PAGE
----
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Expert: Playboy has a 'Rumpelstiltskin problem'

March 2016 marks a month Playboy enthusiasts might have never seen coming. That's when Playboy will stop publishing images of nude women — an iconic aesthetic that the magazine was famous for.

So, what happens when a company rebrands itself in a way that strays from its fundamentals?

According to Jack Trout, president of marketing firm Trout & Partners, "usually nothing very good."

"This is what I would call a very difficult marketing problem … a Rumpelstiltskin problem," he said. "What you're asking [Playboy] to do is to spin straw into gold."

On the other hand, Robert Passikoff, president of brand consultancy BrandKeys, told CNBC what Playboy has on its hands isn't necessarily "straw."

"It's gold that people haven't been buying, and now they've got to re-position themselves to a different audience," he said.

Passikoff said Playboy's issue is defining what the brand stands for as it revamps its editorial content. While many companies have the financial wherewithal and manpower to make big changes without a heavy risk, the issue ultimately comes down to brand believability, he added.

"The question is not 'Can we do it?' " Passikoff said. "The question is 'Can you do it in a way that's going to engage consumers?' "

Consumer engagement is a problem that Playboy has seemingly struggled with; The New York Timesreported that Playboy's circulation has dropped from 5.6 million in 1975 to about 800,000 now.

The ubiquity of nude images available on the Internet has significantly reduced the number of readers who pick up a hard copy of Playboy off a newsstand, Passikoff said.

"If you've got a smartphone and an Internet connection, the commercial and cultural relevance of 'nudie' magazines pales by comparison," he said.

However, the cultural relevance of Playboy was undoubtedly present four to five decades ago. The magazine has long offered more than just nude images to its readers.

"Back in the '60s and '70s, it was actually the bible for cool men's fashion. It was a way of understanding certain lifestyle that young men looked to live," Passikoff said."The truth was that it became a platform for some phenomenal writers and artists."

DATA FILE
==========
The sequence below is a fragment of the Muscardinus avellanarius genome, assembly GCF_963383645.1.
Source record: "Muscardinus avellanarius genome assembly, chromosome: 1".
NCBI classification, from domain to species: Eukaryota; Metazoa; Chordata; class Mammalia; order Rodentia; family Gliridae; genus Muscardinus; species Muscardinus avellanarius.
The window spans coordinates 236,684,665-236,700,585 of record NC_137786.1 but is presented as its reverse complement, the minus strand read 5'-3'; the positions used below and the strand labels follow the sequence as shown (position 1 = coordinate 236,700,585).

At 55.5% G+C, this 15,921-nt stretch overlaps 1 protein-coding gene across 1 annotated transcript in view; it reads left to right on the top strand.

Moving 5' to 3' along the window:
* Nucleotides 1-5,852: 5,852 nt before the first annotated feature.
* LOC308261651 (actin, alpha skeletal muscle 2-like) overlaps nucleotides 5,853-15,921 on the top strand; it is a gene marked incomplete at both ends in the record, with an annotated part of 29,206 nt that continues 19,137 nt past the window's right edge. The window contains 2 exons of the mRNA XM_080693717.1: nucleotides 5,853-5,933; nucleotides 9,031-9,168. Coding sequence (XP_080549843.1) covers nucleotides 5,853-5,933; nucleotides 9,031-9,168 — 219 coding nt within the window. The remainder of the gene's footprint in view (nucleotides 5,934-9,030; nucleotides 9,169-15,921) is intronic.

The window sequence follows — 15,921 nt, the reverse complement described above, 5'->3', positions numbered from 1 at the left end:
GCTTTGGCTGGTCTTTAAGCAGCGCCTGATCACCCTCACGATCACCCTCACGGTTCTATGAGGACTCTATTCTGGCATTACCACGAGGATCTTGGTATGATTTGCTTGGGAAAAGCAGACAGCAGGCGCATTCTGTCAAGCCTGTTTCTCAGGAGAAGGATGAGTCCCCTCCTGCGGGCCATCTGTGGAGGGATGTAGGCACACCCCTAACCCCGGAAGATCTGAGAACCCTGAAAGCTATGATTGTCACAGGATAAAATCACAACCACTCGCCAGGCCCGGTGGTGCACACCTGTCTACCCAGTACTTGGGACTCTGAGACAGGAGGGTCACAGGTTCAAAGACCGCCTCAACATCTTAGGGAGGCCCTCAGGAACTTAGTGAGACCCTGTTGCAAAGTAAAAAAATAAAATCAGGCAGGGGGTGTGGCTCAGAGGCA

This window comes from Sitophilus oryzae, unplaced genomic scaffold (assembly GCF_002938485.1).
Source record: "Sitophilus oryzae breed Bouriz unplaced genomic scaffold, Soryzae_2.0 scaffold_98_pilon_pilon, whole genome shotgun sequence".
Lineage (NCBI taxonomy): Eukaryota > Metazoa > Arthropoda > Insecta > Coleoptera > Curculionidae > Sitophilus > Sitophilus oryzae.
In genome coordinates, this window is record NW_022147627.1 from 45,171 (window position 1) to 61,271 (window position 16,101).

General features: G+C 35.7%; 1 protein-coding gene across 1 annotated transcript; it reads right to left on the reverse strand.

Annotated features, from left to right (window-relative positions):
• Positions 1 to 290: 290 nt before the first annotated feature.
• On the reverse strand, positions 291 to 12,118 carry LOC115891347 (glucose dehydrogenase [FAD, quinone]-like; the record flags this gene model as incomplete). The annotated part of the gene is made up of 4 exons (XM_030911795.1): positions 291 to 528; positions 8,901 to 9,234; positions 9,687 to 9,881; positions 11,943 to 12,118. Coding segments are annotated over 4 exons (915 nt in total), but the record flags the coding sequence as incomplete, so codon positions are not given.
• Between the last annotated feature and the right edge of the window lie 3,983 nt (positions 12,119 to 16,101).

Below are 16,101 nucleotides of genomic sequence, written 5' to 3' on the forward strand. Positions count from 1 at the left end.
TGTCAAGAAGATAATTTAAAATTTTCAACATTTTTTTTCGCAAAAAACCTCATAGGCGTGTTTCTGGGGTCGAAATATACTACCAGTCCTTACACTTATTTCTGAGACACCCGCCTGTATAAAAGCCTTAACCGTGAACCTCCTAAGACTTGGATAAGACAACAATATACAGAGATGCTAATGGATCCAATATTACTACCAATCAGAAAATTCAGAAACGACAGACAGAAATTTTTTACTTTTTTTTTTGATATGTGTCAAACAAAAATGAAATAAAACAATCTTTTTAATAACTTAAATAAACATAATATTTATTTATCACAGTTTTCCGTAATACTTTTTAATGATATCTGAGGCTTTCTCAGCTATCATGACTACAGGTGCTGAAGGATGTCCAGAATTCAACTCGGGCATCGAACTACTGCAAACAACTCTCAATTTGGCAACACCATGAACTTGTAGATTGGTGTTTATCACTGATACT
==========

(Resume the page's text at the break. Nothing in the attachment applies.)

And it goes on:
Some experts speculate that the men's magazine might be slowly falling back on this trend in its upcoming redesign.

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Thomas Ordahl, chief strategy officer at brand consultancy Landor told CNBC that Playboy is an example of a brand that can convert a historic style into a modern product.

"[Playboy] has enough awareness and traction and cultural relevance that it could be recast to be relevant in today's marketplace," Ordahl said on "Power Lunch" Tuesday. "They have the heritage, they have the very clear authentic position. It may be dated but that's a very strong place to start from than just zero."

Other analysts question if the return to fashion and lifestyle content will be enough to differentiate Playboy from competitors like GQ, Esquire or Maxim.

"It strikes me that if people were looking for a magazine that provided lifestyle and fashion tips for men, there are already established magazines out there," Passikoff said.

But Passikoff cautioned, "People shouldn't forget that Playboy has a digital presence on the Internet. It's not disappearing entirely."


When Playboy did away with nudity on its website in 2014, the digital version actually attracted more traffic as well as a younger audience. Playboy told CNBC in May that this strategic decision resulted in a 375 percent increase in global unique monthly visitors to Playboy.com.

This leaves some industry experts wondering if this success will translate to the magazine, which isn't nearly as accessible to the younger demographic.

Passikoff said that Playboy ultimately needs to figure out who its audience is.

"The business problem is very clear," he added. "The question is, Is this the right answer?"